Who brings out the best in you? If you’re an actor, it is a director and for musicians, a producer. Athletes rely on a coach. Individuals and corporations who are ready to up their game also turn to a coach.
Colene Elridge, known as Coach Colene, is the owner of Be More Consulting. A certified mediator, Elridge had eight years experience facilitating meetings when she started her company in 2014 to help people “realize their full potential through creating experiences that engage, inspire and produce results,” she said.
Based in Georgetown, Ky., Elridge meets with nonprofit and for-profit clients around the United States and the world in person or online.
“I love to work with organizations who are ready to see next-level results and have the courage to try something new,” she said. “We look at everything from hiring processes to employee engagement, to creating cultures of inclusion, and everything in between.”
Employee engagement improves a company’s bottom line, because employees who feel valued, respected and supported are more productive. With her HR background, she offers consulting on policies and procedures and how to keep great talent in-house.
“I’ve done organizational surveys that can correlate organizational inclusion with turnover, employee happiness with the bottom line, and other metrics that can improve productivity and performance,” Elridge said. “Internal PR can save you a lot of money.”
Before stepping into human resources, Elridge was Transylvania University’s first anthropology major in 2005.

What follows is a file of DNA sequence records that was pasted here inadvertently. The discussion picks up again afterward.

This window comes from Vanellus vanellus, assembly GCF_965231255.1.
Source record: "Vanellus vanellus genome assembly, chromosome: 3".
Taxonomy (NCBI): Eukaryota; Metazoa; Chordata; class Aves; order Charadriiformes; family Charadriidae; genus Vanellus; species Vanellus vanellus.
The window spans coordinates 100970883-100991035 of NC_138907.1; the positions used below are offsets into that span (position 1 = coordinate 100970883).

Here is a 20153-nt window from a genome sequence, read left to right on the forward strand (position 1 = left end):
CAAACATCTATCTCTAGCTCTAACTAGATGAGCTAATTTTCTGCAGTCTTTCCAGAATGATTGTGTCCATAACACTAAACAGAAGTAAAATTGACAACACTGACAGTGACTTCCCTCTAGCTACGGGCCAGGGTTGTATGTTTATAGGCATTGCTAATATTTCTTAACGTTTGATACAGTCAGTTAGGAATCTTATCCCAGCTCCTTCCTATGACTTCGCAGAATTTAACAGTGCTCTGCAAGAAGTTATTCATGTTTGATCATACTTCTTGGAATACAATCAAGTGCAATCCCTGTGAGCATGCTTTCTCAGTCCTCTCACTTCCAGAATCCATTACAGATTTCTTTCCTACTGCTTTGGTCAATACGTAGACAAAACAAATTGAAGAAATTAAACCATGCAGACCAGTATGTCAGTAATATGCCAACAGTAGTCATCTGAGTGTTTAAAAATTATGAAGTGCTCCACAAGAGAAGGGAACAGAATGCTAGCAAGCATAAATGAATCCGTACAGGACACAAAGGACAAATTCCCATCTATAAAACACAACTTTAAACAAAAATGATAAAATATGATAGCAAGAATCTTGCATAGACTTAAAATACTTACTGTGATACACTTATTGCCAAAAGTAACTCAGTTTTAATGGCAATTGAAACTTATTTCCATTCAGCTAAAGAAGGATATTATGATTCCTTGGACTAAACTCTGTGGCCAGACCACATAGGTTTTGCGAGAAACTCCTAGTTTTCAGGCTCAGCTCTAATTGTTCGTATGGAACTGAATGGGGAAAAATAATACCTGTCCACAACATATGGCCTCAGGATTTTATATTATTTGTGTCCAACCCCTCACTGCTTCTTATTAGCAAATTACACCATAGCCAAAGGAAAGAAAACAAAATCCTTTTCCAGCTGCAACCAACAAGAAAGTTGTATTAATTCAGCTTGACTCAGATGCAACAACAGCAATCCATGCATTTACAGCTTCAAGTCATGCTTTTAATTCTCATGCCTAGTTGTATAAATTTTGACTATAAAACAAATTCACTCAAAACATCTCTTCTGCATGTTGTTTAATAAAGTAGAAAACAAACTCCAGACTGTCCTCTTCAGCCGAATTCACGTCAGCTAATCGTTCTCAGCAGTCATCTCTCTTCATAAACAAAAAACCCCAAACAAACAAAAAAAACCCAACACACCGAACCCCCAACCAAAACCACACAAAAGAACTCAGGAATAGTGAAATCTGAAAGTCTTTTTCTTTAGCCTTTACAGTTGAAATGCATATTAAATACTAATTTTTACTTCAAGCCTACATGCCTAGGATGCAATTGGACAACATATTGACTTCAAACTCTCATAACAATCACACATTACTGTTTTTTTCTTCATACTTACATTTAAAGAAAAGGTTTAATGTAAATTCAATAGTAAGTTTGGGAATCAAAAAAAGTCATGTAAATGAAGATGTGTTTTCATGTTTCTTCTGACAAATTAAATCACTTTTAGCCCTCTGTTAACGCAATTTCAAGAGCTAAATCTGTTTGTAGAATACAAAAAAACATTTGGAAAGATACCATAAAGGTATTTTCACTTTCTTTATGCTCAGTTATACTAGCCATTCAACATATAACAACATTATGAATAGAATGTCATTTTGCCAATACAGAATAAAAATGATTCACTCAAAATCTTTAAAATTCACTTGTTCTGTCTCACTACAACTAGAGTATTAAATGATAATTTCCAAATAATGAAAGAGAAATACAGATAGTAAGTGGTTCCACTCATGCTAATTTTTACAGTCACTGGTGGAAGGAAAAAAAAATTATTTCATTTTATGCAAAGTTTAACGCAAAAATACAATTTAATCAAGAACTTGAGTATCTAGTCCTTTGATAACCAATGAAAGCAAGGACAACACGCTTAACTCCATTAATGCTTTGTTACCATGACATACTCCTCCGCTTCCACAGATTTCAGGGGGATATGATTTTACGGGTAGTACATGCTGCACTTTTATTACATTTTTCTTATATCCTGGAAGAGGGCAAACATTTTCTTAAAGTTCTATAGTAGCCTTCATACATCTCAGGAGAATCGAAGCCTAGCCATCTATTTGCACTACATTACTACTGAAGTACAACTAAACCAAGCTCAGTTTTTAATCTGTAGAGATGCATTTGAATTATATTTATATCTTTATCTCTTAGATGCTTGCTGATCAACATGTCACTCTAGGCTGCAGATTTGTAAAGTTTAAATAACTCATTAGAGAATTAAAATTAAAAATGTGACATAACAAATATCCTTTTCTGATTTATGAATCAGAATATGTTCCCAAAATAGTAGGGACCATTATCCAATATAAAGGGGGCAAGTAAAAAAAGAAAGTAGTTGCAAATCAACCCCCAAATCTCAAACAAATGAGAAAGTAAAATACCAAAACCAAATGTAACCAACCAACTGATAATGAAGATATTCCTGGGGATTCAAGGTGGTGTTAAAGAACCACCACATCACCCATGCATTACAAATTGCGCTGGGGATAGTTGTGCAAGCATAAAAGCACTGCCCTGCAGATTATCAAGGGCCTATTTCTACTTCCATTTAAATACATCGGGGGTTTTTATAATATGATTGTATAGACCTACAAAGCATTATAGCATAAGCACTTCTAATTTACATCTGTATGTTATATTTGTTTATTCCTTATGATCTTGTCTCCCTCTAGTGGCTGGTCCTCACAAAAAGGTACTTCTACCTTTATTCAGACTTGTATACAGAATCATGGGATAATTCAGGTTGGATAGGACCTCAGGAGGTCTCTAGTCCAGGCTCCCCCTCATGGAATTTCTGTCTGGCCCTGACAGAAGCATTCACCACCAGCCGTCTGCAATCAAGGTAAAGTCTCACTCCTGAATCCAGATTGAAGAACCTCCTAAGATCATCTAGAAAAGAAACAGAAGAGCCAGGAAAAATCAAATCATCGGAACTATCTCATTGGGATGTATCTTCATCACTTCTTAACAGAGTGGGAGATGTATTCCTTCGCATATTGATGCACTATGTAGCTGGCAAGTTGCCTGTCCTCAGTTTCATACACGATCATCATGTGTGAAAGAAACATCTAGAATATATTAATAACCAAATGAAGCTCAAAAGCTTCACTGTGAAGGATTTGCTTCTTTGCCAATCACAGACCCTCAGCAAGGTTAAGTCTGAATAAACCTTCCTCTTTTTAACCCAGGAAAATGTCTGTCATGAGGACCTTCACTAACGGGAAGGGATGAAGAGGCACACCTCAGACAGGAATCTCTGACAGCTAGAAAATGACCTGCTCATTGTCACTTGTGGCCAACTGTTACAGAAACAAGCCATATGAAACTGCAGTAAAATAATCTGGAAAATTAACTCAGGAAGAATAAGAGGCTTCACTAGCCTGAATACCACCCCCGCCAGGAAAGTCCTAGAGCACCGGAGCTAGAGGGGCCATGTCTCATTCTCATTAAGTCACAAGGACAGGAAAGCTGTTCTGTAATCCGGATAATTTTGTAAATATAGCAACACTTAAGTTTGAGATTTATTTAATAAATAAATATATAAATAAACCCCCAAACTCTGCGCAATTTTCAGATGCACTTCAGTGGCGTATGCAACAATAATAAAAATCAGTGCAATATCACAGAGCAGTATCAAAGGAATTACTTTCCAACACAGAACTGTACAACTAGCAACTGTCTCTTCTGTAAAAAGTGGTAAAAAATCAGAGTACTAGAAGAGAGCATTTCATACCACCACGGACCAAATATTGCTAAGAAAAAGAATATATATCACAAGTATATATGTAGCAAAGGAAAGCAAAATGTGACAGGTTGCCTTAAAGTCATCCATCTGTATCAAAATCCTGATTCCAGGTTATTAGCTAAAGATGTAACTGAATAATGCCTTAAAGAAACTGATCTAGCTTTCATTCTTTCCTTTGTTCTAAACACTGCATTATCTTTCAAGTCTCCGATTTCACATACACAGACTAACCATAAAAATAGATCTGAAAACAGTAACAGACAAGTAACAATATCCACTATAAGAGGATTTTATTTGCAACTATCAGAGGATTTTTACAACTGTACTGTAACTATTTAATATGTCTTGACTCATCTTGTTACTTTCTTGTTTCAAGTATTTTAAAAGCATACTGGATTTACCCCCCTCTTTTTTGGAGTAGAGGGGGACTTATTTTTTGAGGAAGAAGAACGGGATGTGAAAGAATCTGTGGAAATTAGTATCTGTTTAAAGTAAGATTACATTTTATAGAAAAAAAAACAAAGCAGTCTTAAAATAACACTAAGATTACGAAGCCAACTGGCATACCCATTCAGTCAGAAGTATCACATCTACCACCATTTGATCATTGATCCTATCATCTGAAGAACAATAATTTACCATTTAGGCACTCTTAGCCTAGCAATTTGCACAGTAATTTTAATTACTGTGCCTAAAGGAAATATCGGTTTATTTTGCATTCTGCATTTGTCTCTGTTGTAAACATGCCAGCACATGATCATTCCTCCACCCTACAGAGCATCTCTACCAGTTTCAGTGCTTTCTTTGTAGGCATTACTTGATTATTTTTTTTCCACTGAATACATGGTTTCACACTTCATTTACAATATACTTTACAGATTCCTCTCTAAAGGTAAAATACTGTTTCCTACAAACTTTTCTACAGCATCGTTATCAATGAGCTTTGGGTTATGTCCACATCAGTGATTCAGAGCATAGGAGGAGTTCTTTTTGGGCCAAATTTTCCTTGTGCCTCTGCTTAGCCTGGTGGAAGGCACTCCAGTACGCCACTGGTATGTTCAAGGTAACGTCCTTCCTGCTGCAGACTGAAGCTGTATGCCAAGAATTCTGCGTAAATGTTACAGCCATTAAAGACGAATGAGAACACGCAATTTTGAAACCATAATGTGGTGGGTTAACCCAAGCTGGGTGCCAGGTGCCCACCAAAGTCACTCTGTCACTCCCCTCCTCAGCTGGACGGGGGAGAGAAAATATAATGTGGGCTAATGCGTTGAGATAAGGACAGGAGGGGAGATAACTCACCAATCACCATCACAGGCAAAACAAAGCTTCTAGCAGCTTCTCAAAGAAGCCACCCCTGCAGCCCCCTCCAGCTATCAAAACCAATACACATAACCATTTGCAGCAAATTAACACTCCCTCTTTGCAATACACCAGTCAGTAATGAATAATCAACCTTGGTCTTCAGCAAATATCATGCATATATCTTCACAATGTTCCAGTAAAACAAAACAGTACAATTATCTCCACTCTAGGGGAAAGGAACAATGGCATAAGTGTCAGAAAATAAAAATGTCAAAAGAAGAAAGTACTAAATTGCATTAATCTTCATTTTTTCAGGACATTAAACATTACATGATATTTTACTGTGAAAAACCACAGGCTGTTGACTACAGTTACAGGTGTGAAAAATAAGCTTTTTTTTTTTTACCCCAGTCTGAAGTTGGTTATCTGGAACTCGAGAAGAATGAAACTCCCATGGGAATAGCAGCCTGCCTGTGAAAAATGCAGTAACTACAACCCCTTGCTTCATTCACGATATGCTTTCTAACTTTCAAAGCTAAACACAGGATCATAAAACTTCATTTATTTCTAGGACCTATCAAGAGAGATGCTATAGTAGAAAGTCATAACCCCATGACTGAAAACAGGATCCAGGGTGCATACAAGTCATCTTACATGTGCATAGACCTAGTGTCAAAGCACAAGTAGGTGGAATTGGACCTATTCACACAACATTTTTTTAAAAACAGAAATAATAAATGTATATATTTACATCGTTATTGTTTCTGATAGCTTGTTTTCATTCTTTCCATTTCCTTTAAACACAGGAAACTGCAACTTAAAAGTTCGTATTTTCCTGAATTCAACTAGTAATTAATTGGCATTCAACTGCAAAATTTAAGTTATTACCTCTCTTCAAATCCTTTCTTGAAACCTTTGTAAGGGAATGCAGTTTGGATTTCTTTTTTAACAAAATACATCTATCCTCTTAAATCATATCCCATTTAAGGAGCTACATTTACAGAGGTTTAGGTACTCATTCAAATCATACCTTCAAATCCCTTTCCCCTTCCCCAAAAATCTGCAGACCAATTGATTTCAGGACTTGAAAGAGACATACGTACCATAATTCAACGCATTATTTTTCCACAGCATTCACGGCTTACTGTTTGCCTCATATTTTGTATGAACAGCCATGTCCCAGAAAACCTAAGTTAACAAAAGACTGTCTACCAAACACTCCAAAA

“I love anthropology,” she said. “I was studying cultures, and I could see how it applied in so many other ways. I think that’s how I got really interested in workplace cultures.”
She earned an MBA with an emphasis in HR from Sullivan University and worked for the Commonwealth of Kentucky’s training and development branch, then moved to the state’s EEO and Diversity Office.
Elridge is comfortable in a one-on-one setting or in front of a crowd of hundreds or thousands, but her work is much more than good conversation skills.
“Coaching is not just talking to people,” she said. “If you just think it’s talking to people, you’re probably not going to have as successful a business.”
Still, she encourages young professionals to go into coaching if they are drawn to it.
“It’s a great time to start a service organization,” she said. “People
will pay anything to make their lives easier or improve their quality of life. I think now is a great time to be in the service industry, from cleaning services to training and everywhere in between. The key is how you distinguish yourself.”
Elridge recommends networking as a major part of growing a new service oriented business.
“Make sure you’re really good at building relationships. Most of my business has been built on the relationships I’ve built, and some by marketing efforts,” she said. “If you can grow your business while working your day job, that’s even better.”
This spring, Elridge is launching a new program for women’s leadership called EmpowHer.
“I’ve coached so many amazing women who literally could not see their own potential,” she said. “There is so much research that supports that when women are in leadership, organizations thrive. It’s not a lack of competence that stops women, it’s a lack of confidence. EmpowHer creates a supportive environment for women to develop practical, hands-on leadership skills, and create the mindset of a leader.”
For more information, visit coachcolene.com.